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    • S_P
    • By S_P 8th Dec 19, 1:21 PM
    • 3Posts
    • 1Thanks
    New build home - bin collection point
    • #1
    • 8th Dec 19, 1:21 PM
    New build home - bin collection point 8th Dec 19 at 1:21 PM

    Iím looking for some thoughts on this issue. My partner and I have reserved a new build property off plan.
    At our meeting with the sales office we were told that part of our plot boundary (at the front of the house beside the drive) includes a bin collection point. This is because beyond our plot is a shared drive, which would not be accessed by the bin lorry. This means the four homes at the end of our road would place their bins at the bin collection point on bin collection day.

    The fact that this is part of our property is slightly worrying to me. I donít know if Iím just overthinking and Iím wondering whether anyone else has any experience of this or whether it would bother you?

    It is our ideal home in every other way so I donít want to pull out if this will not be an issue.

    Thanks in advance!
Page 2
    • Davesnave
    • By Davesnave 9th Dec 19, 8:30 AM
    • 30,134 Posts
    • 103,635 Thanks
    I'd be concerned about residents considering it as a bin storage area rather than a collection point.
    Originally posted by Norman Castle
    This is one of the main problems. I won't say how many recycling boxes I have in my possession, but they are damned good for growing tomatoes in!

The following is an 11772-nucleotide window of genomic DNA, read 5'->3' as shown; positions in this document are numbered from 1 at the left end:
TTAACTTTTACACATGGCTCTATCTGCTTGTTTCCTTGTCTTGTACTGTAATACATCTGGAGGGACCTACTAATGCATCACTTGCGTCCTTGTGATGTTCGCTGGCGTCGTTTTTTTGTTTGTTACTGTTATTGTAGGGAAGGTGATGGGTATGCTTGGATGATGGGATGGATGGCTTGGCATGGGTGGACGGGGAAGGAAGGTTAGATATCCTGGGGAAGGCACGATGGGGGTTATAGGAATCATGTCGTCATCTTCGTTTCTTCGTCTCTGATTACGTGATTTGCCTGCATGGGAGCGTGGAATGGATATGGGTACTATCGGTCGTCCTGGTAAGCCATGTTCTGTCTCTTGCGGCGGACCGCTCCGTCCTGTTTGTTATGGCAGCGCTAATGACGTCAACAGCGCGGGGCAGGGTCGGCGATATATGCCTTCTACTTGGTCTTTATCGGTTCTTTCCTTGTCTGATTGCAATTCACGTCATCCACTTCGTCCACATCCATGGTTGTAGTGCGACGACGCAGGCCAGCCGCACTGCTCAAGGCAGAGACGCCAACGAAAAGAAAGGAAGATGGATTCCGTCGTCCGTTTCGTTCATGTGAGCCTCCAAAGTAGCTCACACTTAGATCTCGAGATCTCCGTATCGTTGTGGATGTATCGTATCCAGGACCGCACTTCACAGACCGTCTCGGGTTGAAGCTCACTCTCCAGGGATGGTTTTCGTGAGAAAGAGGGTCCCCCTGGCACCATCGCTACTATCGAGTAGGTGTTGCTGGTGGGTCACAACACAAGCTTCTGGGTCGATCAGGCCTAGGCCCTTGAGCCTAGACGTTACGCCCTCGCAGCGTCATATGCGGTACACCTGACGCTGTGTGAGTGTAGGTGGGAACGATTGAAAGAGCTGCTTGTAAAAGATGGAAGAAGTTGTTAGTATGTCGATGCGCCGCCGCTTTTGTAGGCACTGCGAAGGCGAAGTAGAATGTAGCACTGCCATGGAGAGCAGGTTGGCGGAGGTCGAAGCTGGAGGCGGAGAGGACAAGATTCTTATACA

You have been warned!
    • getmore4less
    • By getmore4less 9th Dec 19, 11:11 AM
    • 38,379 Posts
    • 23,826 Thanks
    Get on the planning portal and find out what the real situation is.

    This should be detailed in the planning applications.

    Also check the local council bin policies.

    Fairly common for small areas of houses to have their collection point at main roadside but not on the public path/road( on the edge of boundaries)

    Opposite us there are two houses that have to do this they put them on the edge of the shared drive main road intersection so they can still get the cars in/out.

    depending on the layout of the houses this may not be a problem but we can't see that.

    A pic/plan may help.
    • princeofpounds
    • By princeofpounds 9th Dec 19, 11:15 AM
    • 7,835 Posts
    • 10,381 Thanks
    Everyone will imagine something different here. Practical problems like access are less likely to be an issue, but aesthetic problems are definitely likely - a row of bins doesn’t have much kerb appeal.